Shona Macdonald’s abstracted landscapes at the Chicago Cultural Center are precisely detailed and otherworldly. Each of the more than 100 shapes in Isles #1 looks like a different protozoan, and variable shadings add to their strangeness. The forms in Mountains, Craters, Shells seem to rise together out of emptiness: as if in an alchemical reaction, small creates large. From an early age Macdonald thought of nature as enchanted. Born in the Scottish city of Aberdeen, she often visited her grandfather on his small farm, where he kept bees and chickens, living in a stone cottage he’d built on land overlooking Loch Ness. “It was a magical storybook world,” she says. “And he was incredibly gentle and sweet to us. But I found him kind of scary, a wild uncivilized country guy.” By elementary school, Macdonald was painting detailed foliage for a school mural. And by her early teens she was bicycling into the countryside to sketch realistic landscapes.
Isles #1 (1998) was inspired by a retired architect’s book of aerial sketches of 166 islands off Scotland’s west coast, some of which Macdonald had visited. In the Outer Hebrides, she says, “there are no trees, it’s just rock everywhere–houses built on rocks. I felt like I was looking much more attentively at everything–the colors, the rocks.” She loved the book’s drawing style, which recalled medieval maps, and began sketching the islands from a topographic map. But before that, her experiences at three different art schools over seven years interrupted her natural inclination to depict the land. She reacted to the Glasgow School of Art, which was largely devoted to figurative work, by doing what she calls “pretty bad” surrealist still lifes that often included coffinlike boxes. When she went to Southern Illinois University at Carbondale for grad school, her response to American culture was to make “collage-type paintings” that included “Americana-like Liberty Bells and American flags.” Transferring to the University of Illinois at Chicago, she encountered French deconstructionist theory. The readings and discussions got her thinking: “If you’re laying down a surface, what are the ramifications of it?” Then Macdonald was “blown away” by a Vija Celmins retrospective in London. “She’s got this incredibly controlled technique, which she uses to make work about the space around her without being sentimental.” Macdonald began exorcising the figure from her own art. After receiving her MFA in 1996 she worked as studio assistant for Buzz Spector, who was ripping the pages of books. Returning to Scotland for six months, she worked in a corporate mail room, where she began saving the envelopes from junk mail–“I don’t know why,” she says. Back in Chicago, she tore them into strips for abstract collages she thought of as landscapes or seascapes. Meanwhile the last remnants of figurative work in her art–fragmented body parts–began “morphing into landscapes.”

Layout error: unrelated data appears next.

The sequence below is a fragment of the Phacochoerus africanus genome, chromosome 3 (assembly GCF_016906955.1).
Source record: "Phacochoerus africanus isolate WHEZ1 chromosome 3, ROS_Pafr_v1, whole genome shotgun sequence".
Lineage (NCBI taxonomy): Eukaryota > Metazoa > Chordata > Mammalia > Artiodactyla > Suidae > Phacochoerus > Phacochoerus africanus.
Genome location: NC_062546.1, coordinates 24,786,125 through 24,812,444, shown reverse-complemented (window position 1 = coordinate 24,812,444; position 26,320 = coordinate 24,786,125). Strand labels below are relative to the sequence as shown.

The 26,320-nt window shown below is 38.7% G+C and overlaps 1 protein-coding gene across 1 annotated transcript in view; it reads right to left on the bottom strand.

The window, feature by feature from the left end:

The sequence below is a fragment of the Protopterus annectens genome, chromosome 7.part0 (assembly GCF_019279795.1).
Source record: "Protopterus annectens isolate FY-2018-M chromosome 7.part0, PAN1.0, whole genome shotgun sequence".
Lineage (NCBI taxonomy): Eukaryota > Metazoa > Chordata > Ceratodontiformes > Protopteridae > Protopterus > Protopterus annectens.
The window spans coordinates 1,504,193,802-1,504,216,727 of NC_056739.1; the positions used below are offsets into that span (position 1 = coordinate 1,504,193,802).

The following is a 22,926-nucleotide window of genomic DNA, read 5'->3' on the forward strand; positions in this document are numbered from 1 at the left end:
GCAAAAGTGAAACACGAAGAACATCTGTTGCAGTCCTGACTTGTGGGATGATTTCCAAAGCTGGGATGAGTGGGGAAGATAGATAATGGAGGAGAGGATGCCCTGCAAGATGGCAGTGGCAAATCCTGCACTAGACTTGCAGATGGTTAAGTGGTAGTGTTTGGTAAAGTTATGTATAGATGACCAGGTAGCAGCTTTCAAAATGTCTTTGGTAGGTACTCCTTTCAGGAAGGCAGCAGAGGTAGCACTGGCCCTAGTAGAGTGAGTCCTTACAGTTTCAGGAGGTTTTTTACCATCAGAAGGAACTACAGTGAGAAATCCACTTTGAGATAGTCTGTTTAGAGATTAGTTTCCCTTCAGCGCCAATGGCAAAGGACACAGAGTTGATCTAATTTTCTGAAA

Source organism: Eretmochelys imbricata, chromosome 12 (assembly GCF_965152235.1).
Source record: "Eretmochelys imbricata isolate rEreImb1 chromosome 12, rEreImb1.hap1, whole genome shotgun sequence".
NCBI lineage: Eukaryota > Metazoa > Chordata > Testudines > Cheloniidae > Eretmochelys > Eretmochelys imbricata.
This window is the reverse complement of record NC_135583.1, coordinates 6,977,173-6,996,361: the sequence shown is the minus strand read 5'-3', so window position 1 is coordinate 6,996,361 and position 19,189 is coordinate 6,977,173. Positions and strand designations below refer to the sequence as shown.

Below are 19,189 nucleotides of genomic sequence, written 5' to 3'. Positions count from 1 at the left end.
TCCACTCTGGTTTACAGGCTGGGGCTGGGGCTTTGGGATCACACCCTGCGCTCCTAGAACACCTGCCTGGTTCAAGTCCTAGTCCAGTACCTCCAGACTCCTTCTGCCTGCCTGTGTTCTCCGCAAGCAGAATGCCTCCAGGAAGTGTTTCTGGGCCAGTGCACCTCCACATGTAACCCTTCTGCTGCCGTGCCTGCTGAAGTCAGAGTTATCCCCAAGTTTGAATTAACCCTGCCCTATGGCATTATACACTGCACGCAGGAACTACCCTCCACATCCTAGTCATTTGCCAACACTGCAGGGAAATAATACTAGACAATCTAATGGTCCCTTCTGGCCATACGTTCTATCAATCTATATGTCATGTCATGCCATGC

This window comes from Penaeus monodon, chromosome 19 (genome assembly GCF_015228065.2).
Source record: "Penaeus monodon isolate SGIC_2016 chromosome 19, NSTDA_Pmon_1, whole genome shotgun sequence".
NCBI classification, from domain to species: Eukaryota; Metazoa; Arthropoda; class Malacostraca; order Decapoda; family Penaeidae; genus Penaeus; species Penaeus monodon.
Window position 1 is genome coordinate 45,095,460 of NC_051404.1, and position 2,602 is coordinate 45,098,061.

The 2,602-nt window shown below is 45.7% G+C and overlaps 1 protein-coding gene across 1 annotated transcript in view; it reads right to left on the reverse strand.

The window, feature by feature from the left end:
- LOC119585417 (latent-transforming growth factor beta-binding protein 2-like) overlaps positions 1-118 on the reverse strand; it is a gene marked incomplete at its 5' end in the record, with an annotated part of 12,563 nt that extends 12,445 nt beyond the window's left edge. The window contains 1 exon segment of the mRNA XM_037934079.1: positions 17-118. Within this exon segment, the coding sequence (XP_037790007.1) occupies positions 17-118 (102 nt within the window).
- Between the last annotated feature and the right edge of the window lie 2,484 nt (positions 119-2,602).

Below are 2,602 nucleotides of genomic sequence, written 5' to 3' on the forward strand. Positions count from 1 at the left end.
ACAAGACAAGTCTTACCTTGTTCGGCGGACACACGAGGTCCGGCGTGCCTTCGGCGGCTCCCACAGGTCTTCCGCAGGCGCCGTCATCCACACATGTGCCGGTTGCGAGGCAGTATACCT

In 1998 Macdonald began commuting weekly from Chicago to Bloomington to teach at Illinois State University. “I would drive past these fields every week, while the snow outside my Logan Square window was turning black from fumes.” In 2001 she decided “to make this really unpleasant experience of driving back and forth into something pleasant.” For Route 55 she traced I-55’s line again and again and added little trees–camping symbols from the map she used–and bodies of water at the periphery. This year she made Illinois Unfurled as Field, Snow, Lake, dominated by a trapezoidal field of white, gray, and black shapes. First she traced the outline of Illinois on a map. Then she cut the line, taped its pieces back together in a straighter line, and traced it again and again, using the state boundary’s small curves to make lines that she filled in with shades of gray. The trees atop it are fractal, their shapes repeated in their branches.
“Because my work is laborious to make,” Macdonald says, “my mind wanders and I start thinking about being in different places, about places I’ve been in Scotland. I find it much easier to make images when I have a system I can work from. When I draw a line or an island, the slowness of transcribing that information is almost like walking across a piece of land.”
When: Through Sun 1/15
Where: Chicago Cultural Center, 78 E. Washington